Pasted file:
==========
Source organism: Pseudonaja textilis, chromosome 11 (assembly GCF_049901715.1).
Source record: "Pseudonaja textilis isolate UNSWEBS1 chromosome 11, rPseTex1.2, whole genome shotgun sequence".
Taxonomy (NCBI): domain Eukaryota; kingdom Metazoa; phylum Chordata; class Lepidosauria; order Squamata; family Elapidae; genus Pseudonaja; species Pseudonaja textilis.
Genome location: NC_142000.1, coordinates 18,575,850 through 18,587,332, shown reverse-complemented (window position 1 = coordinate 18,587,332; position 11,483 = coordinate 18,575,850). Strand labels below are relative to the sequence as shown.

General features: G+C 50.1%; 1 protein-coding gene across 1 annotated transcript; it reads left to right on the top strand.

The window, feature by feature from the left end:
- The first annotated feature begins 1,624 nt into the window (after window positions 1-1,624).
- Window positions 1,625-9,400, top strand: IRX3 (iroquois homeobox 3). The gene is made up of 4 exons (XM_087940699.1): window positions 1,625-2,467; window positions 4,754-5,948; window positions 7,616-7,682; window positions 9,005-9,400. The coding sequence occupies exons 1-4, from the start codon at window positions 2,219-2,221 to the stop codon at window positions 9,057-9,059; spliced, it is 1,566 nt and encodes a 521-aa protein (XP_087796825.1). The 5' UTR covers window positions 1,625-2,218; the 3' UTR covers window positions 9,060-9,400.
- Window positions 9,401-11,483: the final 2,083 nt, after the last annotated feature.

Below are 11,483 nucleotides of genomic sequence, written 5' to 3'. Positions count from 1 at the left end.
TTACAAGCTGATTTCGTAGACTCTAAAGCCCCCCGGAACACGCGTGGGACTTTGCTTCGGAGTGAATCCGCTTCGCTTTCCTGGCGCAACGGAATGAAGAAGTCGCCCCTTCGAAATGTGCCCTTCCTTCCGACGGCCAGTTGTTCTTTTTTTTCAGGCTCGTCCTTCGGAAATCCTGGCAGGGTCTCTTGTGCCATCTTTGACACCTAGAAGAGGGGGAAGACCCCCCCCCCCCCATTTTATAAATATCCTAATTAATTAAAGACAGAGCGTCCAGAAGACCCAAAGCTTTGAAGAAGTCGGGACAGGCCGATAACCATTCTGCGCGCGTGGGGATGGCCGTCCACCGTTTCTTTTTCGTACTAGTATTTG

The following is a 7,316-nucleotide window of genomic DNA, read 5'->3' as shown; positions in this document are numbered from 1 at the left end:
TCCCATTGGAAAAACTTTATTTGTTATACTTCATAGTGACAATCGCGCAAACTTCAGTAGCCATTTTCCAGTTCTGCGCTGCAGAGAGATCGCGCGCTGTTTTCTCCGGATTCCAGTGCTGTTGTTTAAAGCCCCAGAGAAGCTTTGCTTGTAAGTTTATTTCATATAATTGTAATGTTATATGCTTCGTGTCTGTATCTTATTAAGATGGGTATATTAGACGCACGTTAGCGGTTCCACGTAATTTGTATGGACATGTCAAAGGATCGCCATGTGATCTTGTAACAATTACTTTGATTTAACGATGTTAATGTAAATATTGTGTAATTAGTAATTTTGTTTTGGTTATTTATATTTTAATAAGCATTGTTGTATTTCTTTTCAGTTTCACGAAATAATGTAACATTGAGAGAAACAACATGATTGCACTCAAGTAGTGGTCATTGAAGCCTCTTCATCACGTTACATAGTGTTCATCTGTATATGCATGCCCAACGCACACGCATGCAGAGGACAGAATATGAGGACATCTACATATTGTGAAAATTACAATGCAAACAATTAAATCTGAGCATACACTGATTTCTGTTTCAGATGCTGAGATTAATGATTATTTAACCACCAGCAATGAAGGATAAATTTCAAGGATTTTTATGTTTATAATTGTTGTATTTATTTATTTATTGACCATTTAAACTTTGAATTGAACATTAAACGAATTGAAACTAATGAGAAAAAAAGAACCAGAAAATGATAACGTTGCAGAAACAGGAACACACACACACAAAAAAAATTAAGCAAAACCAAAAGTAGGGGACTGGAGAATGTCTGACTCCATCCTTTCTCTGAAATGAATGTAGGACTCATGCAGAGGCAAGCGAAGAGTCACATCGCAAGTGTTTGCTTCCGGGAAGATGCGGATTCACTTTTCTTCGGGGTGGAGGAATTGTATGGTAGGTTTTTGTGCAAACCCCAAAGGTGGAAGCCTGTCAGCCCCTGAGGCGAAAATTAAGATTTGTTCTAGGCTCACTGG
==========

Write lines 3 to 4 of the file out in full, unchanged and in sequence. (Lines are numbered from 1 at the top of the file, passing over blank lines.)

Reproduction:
Taxonomy (NCBI): domain Eukaryota; kingdom Metazoa; phylum Chordata; class Lepidosauria; order Squamata; family Elapidae; genus Pseudonaja; species Pseudonaja textilis.
Genome location: NC_142000.1, coordinates 18,575,850 through 18,587,332, shown reverse-complemented (window position 1 = coordinate 18,587,332; position 11,483 = coordinate 18,575,850). Strand labels below are relative to the sequence as shown.